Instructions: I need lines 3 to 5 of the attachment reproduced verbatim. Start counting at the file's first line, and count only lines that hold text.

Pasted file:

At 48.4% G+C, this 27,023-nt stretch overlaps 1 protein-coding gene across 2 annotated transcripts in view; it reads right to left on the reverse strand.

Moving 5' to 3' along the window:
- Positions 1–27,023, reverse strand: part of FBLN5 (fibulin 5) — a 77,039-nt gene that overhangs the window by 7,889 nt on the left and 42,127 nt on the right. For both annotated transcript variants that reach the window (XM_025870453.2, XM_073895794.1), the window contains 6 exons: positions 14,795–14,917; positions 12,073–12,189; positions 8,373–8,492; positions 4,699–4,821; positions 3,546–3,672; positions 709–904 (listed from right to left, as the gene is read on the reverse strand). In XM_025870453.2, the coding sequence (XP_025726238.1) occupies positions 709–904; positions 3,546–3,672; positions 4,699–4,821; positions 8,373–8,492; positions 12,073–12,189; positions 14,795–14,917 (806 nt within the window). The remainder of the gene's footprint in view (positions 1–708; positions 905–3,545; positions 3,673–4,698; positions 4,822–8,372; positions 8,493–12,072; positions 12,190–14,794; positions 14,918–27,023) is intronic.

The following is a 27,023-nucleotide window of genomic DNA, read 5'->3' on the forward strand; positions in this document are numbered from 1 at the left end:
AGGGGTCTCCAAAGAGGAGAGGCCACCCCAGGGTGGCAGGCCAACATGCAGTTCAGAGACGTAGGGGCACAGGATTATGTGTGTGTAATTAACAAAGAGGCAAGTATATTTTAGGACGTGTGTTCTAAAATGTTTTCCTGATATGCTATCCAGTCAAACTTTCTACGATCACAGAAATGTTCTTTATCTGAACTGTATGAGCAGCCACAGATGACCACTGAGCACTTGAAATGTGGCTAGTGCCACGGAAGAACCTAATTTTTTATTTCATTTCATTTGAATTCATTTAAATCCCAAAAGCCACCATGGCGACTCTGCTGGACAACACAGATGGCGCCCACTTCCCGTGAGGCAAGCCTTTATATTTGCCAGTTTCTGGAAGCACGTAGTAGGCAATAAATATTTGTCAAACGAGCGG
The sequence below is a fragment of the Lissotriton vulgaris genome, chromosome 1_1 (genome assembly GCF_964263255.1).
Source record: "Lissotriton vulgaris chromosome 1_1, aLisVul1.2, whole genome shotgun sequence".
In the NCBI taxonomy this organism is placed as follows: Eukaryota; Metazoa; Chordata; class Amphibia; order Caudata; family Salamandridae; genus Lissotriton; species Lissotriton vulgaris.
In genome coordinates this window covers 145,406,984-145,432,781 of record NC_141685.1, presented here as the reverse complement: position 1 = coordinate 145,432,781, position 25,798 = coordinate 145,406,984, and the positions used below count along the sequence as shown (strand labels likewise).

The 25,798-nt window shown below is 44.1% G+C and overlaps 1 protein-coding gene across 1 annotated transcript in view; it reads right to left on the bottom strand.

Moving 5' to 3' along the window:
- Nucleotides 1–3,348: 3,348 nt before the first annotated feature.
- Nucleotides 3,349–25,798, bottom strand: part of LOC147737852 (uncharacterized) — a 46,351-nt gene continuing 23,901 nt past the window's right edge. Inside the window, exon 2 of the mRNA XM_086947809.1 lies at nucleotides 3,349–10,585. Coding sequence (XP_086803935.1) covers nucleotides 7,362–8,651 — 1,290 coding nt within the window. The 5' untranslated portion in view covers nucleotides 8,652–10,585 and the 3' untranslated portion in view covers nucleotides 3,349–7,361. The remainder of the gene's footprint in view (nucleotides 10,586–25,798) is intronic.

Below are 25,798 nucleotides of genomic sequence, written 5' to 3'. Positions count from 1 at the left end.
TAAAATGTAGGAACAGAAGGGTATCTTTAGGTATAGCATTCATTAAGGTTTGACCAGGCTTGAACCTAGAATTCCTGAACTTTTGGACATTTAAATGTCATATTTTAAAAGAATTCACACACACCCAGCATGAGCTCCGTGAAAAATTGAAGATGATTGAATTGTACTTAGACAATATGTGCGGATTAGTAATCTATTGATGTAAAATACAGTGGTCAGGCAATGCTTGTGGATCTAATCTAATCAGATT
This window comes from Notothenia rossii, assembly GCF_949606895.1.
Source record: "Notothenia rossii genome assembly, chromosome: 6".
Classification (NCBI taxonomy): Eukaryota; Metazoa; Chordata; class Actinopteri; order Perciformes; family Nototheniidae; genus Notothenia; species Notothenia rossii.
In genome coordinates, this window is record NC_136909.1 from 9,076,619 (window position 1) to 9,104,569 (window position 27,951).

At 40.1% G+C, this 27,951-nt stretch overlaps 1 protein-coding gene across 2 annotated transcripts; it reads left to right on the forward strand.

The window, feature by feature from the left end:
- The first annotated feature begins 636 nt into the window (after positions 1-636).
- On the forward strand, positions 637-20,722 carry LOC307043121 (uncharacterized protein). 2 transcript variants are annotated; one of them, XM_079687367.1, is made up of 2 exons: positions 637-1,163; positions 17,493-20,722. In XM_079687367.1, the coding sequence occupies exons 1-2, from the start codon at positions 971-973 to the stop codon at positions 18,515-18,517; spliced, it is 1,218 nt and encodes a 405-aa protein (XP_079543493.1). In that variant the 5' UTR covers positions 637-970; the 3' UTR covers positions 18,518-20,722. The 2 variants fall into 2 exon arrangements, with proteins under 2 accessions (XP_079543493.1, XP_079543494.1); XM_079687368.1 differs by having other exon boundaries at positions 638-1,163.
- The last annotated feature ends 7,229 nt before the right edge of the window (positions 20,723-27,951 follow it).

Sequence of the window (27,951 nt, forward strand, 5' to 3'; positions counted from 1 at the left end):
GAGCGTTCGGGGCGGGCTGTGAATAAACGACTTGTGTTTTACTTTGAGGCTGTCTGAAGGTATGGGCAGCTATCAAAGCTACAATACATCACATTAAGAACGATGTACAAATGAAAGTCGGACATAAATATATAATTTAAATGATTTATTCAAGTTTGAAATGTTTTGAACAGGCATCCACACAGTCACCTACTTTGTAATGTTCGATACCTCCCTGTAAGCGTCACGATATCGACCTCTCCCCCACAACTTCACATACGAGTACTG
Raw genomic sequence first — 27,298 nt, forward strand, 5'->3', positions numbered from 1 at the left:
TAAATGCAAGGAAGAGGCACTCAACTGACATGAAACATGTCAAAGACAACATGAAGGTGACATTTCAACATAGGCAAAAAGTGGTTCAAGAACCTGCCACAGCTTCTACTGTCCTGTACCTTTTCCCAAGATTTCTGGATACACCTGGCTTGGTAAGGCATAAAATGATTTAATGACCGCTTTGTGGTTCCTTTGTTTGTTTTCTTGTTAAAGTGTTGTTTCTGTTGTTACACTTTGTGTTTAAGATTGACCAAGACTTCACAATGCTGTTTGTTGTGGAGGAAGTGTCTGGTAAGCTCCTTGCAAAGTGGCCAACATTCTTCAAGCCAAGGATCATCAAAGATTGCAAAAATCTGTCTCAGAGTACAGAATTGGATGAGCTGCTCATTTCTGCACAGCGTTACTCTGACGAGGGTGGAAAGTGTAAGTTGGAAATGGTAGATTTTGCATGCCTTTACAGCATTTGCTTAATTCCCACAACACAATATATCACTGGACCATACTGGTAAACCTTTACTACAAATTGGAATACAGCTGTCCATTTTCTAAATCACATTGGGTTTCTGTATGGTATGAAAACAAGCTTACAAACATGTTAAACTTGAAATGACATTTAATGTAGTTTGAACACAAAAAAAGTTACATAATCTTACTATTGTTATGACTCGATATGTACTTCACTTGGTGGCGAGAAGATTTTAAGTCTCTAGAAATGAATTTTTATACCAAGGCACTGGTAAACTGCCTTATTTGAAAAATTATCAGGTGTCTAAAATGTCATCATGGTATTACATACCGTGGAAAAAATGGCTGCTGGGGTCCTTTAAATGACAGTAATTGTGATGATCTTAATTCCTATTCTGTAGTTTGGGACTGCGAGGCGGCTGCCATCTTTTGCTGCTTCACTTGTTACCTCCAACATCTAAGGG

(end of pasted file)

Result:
- Positions 1–27,023, reverse strand: part of FBLN5 (fibulin 5) — a 77,039-nt gene that overhangs the window by 7,889 nt on the left and 42,127 nt on the right. For both annotated transcript variants that reach the window (XM_025870453.2, XM_073895794.1), the window contains 6 exons: positions 14,795–14,917; positions 12,073–12,189; positions 8,373–8,492; positions 4,699–4,821; positions 3,546–3,672; positions 709–904 (listed from right to left, as the gene is read on the reverse strand). In XM_025870453.2, the coding sequence (XP_025726238.1) occupies positions 709–904; positions 3,546–3,672; positions 4,699–4,821; positions 8,373–8,492; positions 12,073–12,189; positions 14,795–14,917 (806 nt within the window). The remainder of the gene's footprint in view (positions 1–708; positions 905–3,545; positions 3,673–4,698; positions 4,822–8,372; positions 8,493–12,072; positions 12,190–14,794; positions 14,918–27,023) is intronic.

The following is a 27,023-nucleotide window of genomic DNA, read 5'->3' on the forward strand; positions in this document are numbered from 1 at the left end:
AGGGGTCTCCAAAGAGGAGAGGCCACCCCAGGGTGGCAGGCCAACATGCAGTTCAGAGACGTAGGGGCACAGGATTATGTGTGTGTAATTAACAAAGAGGCAAGTATATTTTAGGACGTGTGTTCTAAAATGTTTTCCTGATATGCTATCCAGTCAAACTTTCTACGATCACAGAAATGTTCTTTATCTGAACTGTATGAGCAGCCACAGATGACCACTGAGCACTTGAAATGTGGCTAGTGCCACGGAAGAACCTAATTTTTTATTTCATTTCATTTGAATTCATTTAAATCCCAAAAGCCACCATGGCGACTCTGCTGGACAACACAGATGGCGCCCACTTCCCGTGAGGCAAGCCTTTATATTTGCCAGTTTCTGGAAGCACGTAGTAGGCAATAAATATTTGTCAAACGAGCGG